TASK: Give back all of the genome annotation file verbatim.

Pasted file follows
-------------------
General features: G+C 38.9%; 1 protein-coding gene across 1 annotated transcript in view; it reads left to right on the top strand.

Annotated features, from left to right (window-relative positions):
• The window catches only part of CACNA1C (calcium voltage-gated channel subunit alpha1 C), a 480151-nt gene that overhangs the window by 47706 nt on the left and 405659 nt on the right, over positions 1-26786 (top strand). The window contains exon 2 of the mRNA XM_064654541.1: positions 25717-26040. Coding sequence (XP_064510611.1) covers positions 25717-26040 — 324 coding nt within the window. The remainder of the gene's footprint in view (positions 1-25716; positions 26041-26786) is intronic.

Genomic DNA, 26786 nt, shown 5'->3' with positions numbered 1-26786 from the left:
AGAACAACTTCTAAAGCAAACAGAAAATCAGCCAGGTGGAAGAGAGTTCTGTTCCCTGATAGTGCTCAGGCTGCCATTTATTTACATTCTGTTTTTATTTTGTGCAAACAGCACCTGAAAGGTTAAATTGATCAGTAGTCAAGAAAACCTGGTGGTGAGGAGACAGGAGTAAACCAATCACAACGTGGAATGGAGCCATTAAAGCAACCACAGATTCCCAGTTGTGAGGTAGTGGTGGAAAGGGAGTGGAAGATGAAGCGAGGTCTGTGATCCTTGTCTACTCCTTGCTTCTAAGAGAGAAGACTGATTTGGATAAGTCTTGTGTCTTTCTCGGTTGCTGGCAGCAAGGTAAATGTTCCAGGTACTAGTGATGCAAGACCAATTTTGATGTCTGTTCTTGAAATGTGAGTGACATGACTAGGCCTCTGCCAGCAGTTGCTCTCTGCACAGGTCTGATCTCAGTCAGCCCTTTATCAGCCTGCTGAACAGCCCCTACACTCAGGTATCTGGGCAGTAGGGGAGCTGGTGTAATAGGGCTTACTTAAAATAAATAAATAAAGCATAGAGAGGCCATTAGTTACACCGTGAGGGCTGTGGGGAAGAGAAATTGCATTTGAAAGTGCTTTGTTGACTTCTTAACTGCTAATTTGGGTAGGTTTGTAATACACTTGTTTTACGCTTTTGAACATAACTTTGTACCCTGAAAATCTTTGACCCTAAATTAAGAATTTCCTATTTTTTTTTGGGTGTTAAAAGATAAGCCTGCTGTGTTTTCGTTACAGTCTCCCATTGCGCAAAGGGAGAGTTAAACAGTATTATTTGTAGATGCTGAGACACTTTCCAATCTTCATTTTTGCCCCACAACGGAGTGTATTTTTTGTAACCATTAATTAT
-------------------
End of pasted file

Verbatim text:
General features: G+C 38.9%; 1 protein-coding gene across 1 annotated transcript in view; it reads left to right on the top strand.

Annotated features, from left to right (window-relative positions):
• The window catches only part of CACNA1C (calcium voltage-gated channel subunit alpha1 C), a 480151-nt gene that overhangs the window by 47706 nt on the left and 405659 nt on the right, over positions 1-26786 (top strand). The window contains exon 2 of the mRNA XM_064654541.1: positions 25717-26040. Coding sequence (XP_064510611.1) covers positions 25717-26040 — 324 coding nt within the window. The remainder of the gene's footprint in view (positions 1-25716; positions 26041-26786) is intronic.

Genomic DNA, 26786 nt, shown 5'->3' with positions numbered 1-26786 from the left:
AGAACAACTTCTAAAGCAAACAGAAAATCAGCCAGGTGGAAGAGAGTTCTGTTCCCTGATAGTGCTCAGGCTGCCATTTATTTACATTCTGTTTTTATTTTGTGCAAACAGCACCTGAAAGGTTAAATTGATCAGTAGTCAAGAAAACCTGGTGGTGAGGAGACAGGAGTAAACCAATCACAACGTGGAATGGAGCCATTAAAGCAACCACAGATTCCCAGTTGTGAGGTAGTGGTGGAAAGGGAGTGGAAGATGAAGCGAGGTCTGTGATCCTTGTCTACTCCTTGCTTCTAAGAGAGAAGACTGATTTGGATAAGTCTTGTGTCTTTCTCGGTTGCTGGCAGCAAGGTAAATGTTCCAGGTACTAGTGATGCAAGACCAATTTTGATGTCTGTTCTTGAAATGTGAGTGACATGACTAGGCCTCTGCCAGCAGTTGCTCTCTGCACAGGTCTGATCTCAGTCAGCCCTTTATCAGCCTGCTGAACAGCCCCTACACTCAGGTATCTGGGCAGTAGGGGAGCTGGTGTAATAGGGCTTACTTAAAATAAATAAATAAAGCATAGAGAGGCCATTAGTTACACCGTGAGGGCTGTGGGGAAGAGAAATTGCATTTGAAAGTGCTTTGTTGACTTCTTAACTGCTAATTTGGGTAGGTTTGTAATACACTTGTTTTACGCTTTTGAACATAACTTTGTACCCTGAAAATCTTTGACCCTAAATTAAGAATTTCCTATTTTTTTTTGGGTGTTAAAAGATAAGCCTGCTGTGTTTTCGTTACAGTCTCCCATTGCGCAAAGGGAGAGTTAAACAGTATTATTTGTAGATGCTGAGACACTTTCCAATCTTCATTTTTGCCCCACAACGGAGTGTATTTTTTGTAACCATTAATTAT